Fresh Fitness Checkup
Fitness equipment and programming: One doesn't work without the other, and both are changing
By Kyle Ryan
The idea behind it sounds enticing: A long, vibrating belt connected to a motor literally shakes the fat around a person's midsection until it breaks down and dissipates—no personal exertion necessary. The vibrating-belt machine sounded too good to be true, and like a lot of miraculous fitness inventions, it was. Scientists dismissed the machines' claims as quackery not long after their peak in the middle 20th century, even speculating that they could be harmful.
In the information age, ideas and theories come and go with startling speed. Just in the past decade, fitness practices have changed considerably.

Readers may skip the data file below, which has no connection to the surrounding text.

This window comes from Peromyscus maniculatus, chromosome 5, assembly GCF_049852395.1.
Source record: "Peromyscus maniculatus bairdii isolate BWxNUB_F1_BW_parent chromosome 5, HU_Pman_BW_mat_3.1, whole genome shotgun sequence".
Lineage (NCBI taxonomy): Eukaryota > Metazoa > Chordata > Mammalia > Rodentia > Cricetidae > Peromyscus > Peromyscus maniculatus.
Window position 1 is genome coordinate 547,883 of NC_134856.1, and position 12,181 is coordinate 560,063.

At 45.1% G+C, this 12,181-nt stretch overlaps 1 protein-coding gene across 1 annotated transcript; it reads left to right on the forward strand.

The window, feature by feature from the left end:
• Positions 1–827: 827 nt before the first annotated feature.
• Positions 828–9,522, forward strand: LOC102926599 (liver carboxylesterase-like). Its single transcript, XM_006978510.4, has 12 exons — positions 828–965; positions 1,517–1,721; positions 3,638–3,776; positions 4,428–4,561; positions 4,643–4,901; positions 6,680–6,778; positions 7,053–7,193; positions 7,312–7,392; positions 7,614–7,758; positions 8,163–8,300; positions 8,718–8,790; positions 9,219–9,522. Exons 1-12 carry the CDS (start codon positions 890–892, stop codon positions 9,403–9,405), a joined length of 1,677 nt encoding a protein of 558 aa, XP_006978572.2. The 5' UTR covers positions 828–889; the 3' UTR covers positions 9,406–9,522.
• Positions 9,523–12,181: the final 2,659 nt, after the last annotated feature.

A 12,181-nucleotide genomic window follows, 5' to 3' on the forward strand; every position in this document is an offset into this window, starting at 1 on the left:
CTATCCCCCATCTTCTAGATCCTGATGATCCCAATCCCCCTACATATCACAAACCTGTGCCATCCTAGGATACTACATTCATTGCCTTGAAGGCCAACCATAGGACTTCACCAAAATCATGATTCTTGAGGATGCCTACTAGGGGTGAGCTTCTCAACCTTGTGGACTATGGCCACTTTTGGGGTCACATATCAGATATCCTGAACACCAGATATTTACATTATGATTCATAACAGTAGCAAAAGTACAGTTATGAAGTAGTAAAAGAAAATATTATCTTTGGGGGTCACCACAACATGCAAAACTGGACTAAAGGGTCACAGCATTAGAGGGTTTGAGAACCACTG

"Ten years ago, the things we thought about fitness and training, 50 percent of them aren't true anymore," says Sherry Catlin, fitness instructor and IDEA Health & Fitness Association's 2004 Program Director of the Year.
She remembers old strength-training classes that used 16 pieces of equipment because instructors only knew five exercises to do with each one. Now some classes use a medicine ball—that's it.
Catlin's memories sound less preposterous than the old vibrating- belt machines, but even those still linger on the Internet. For a few hundred dollars, consumers can buy new and improved versions, which also claim to stimulate acupressure points.
"I wouldn't expect to see those in clubs again, though," Catlin says, laughing.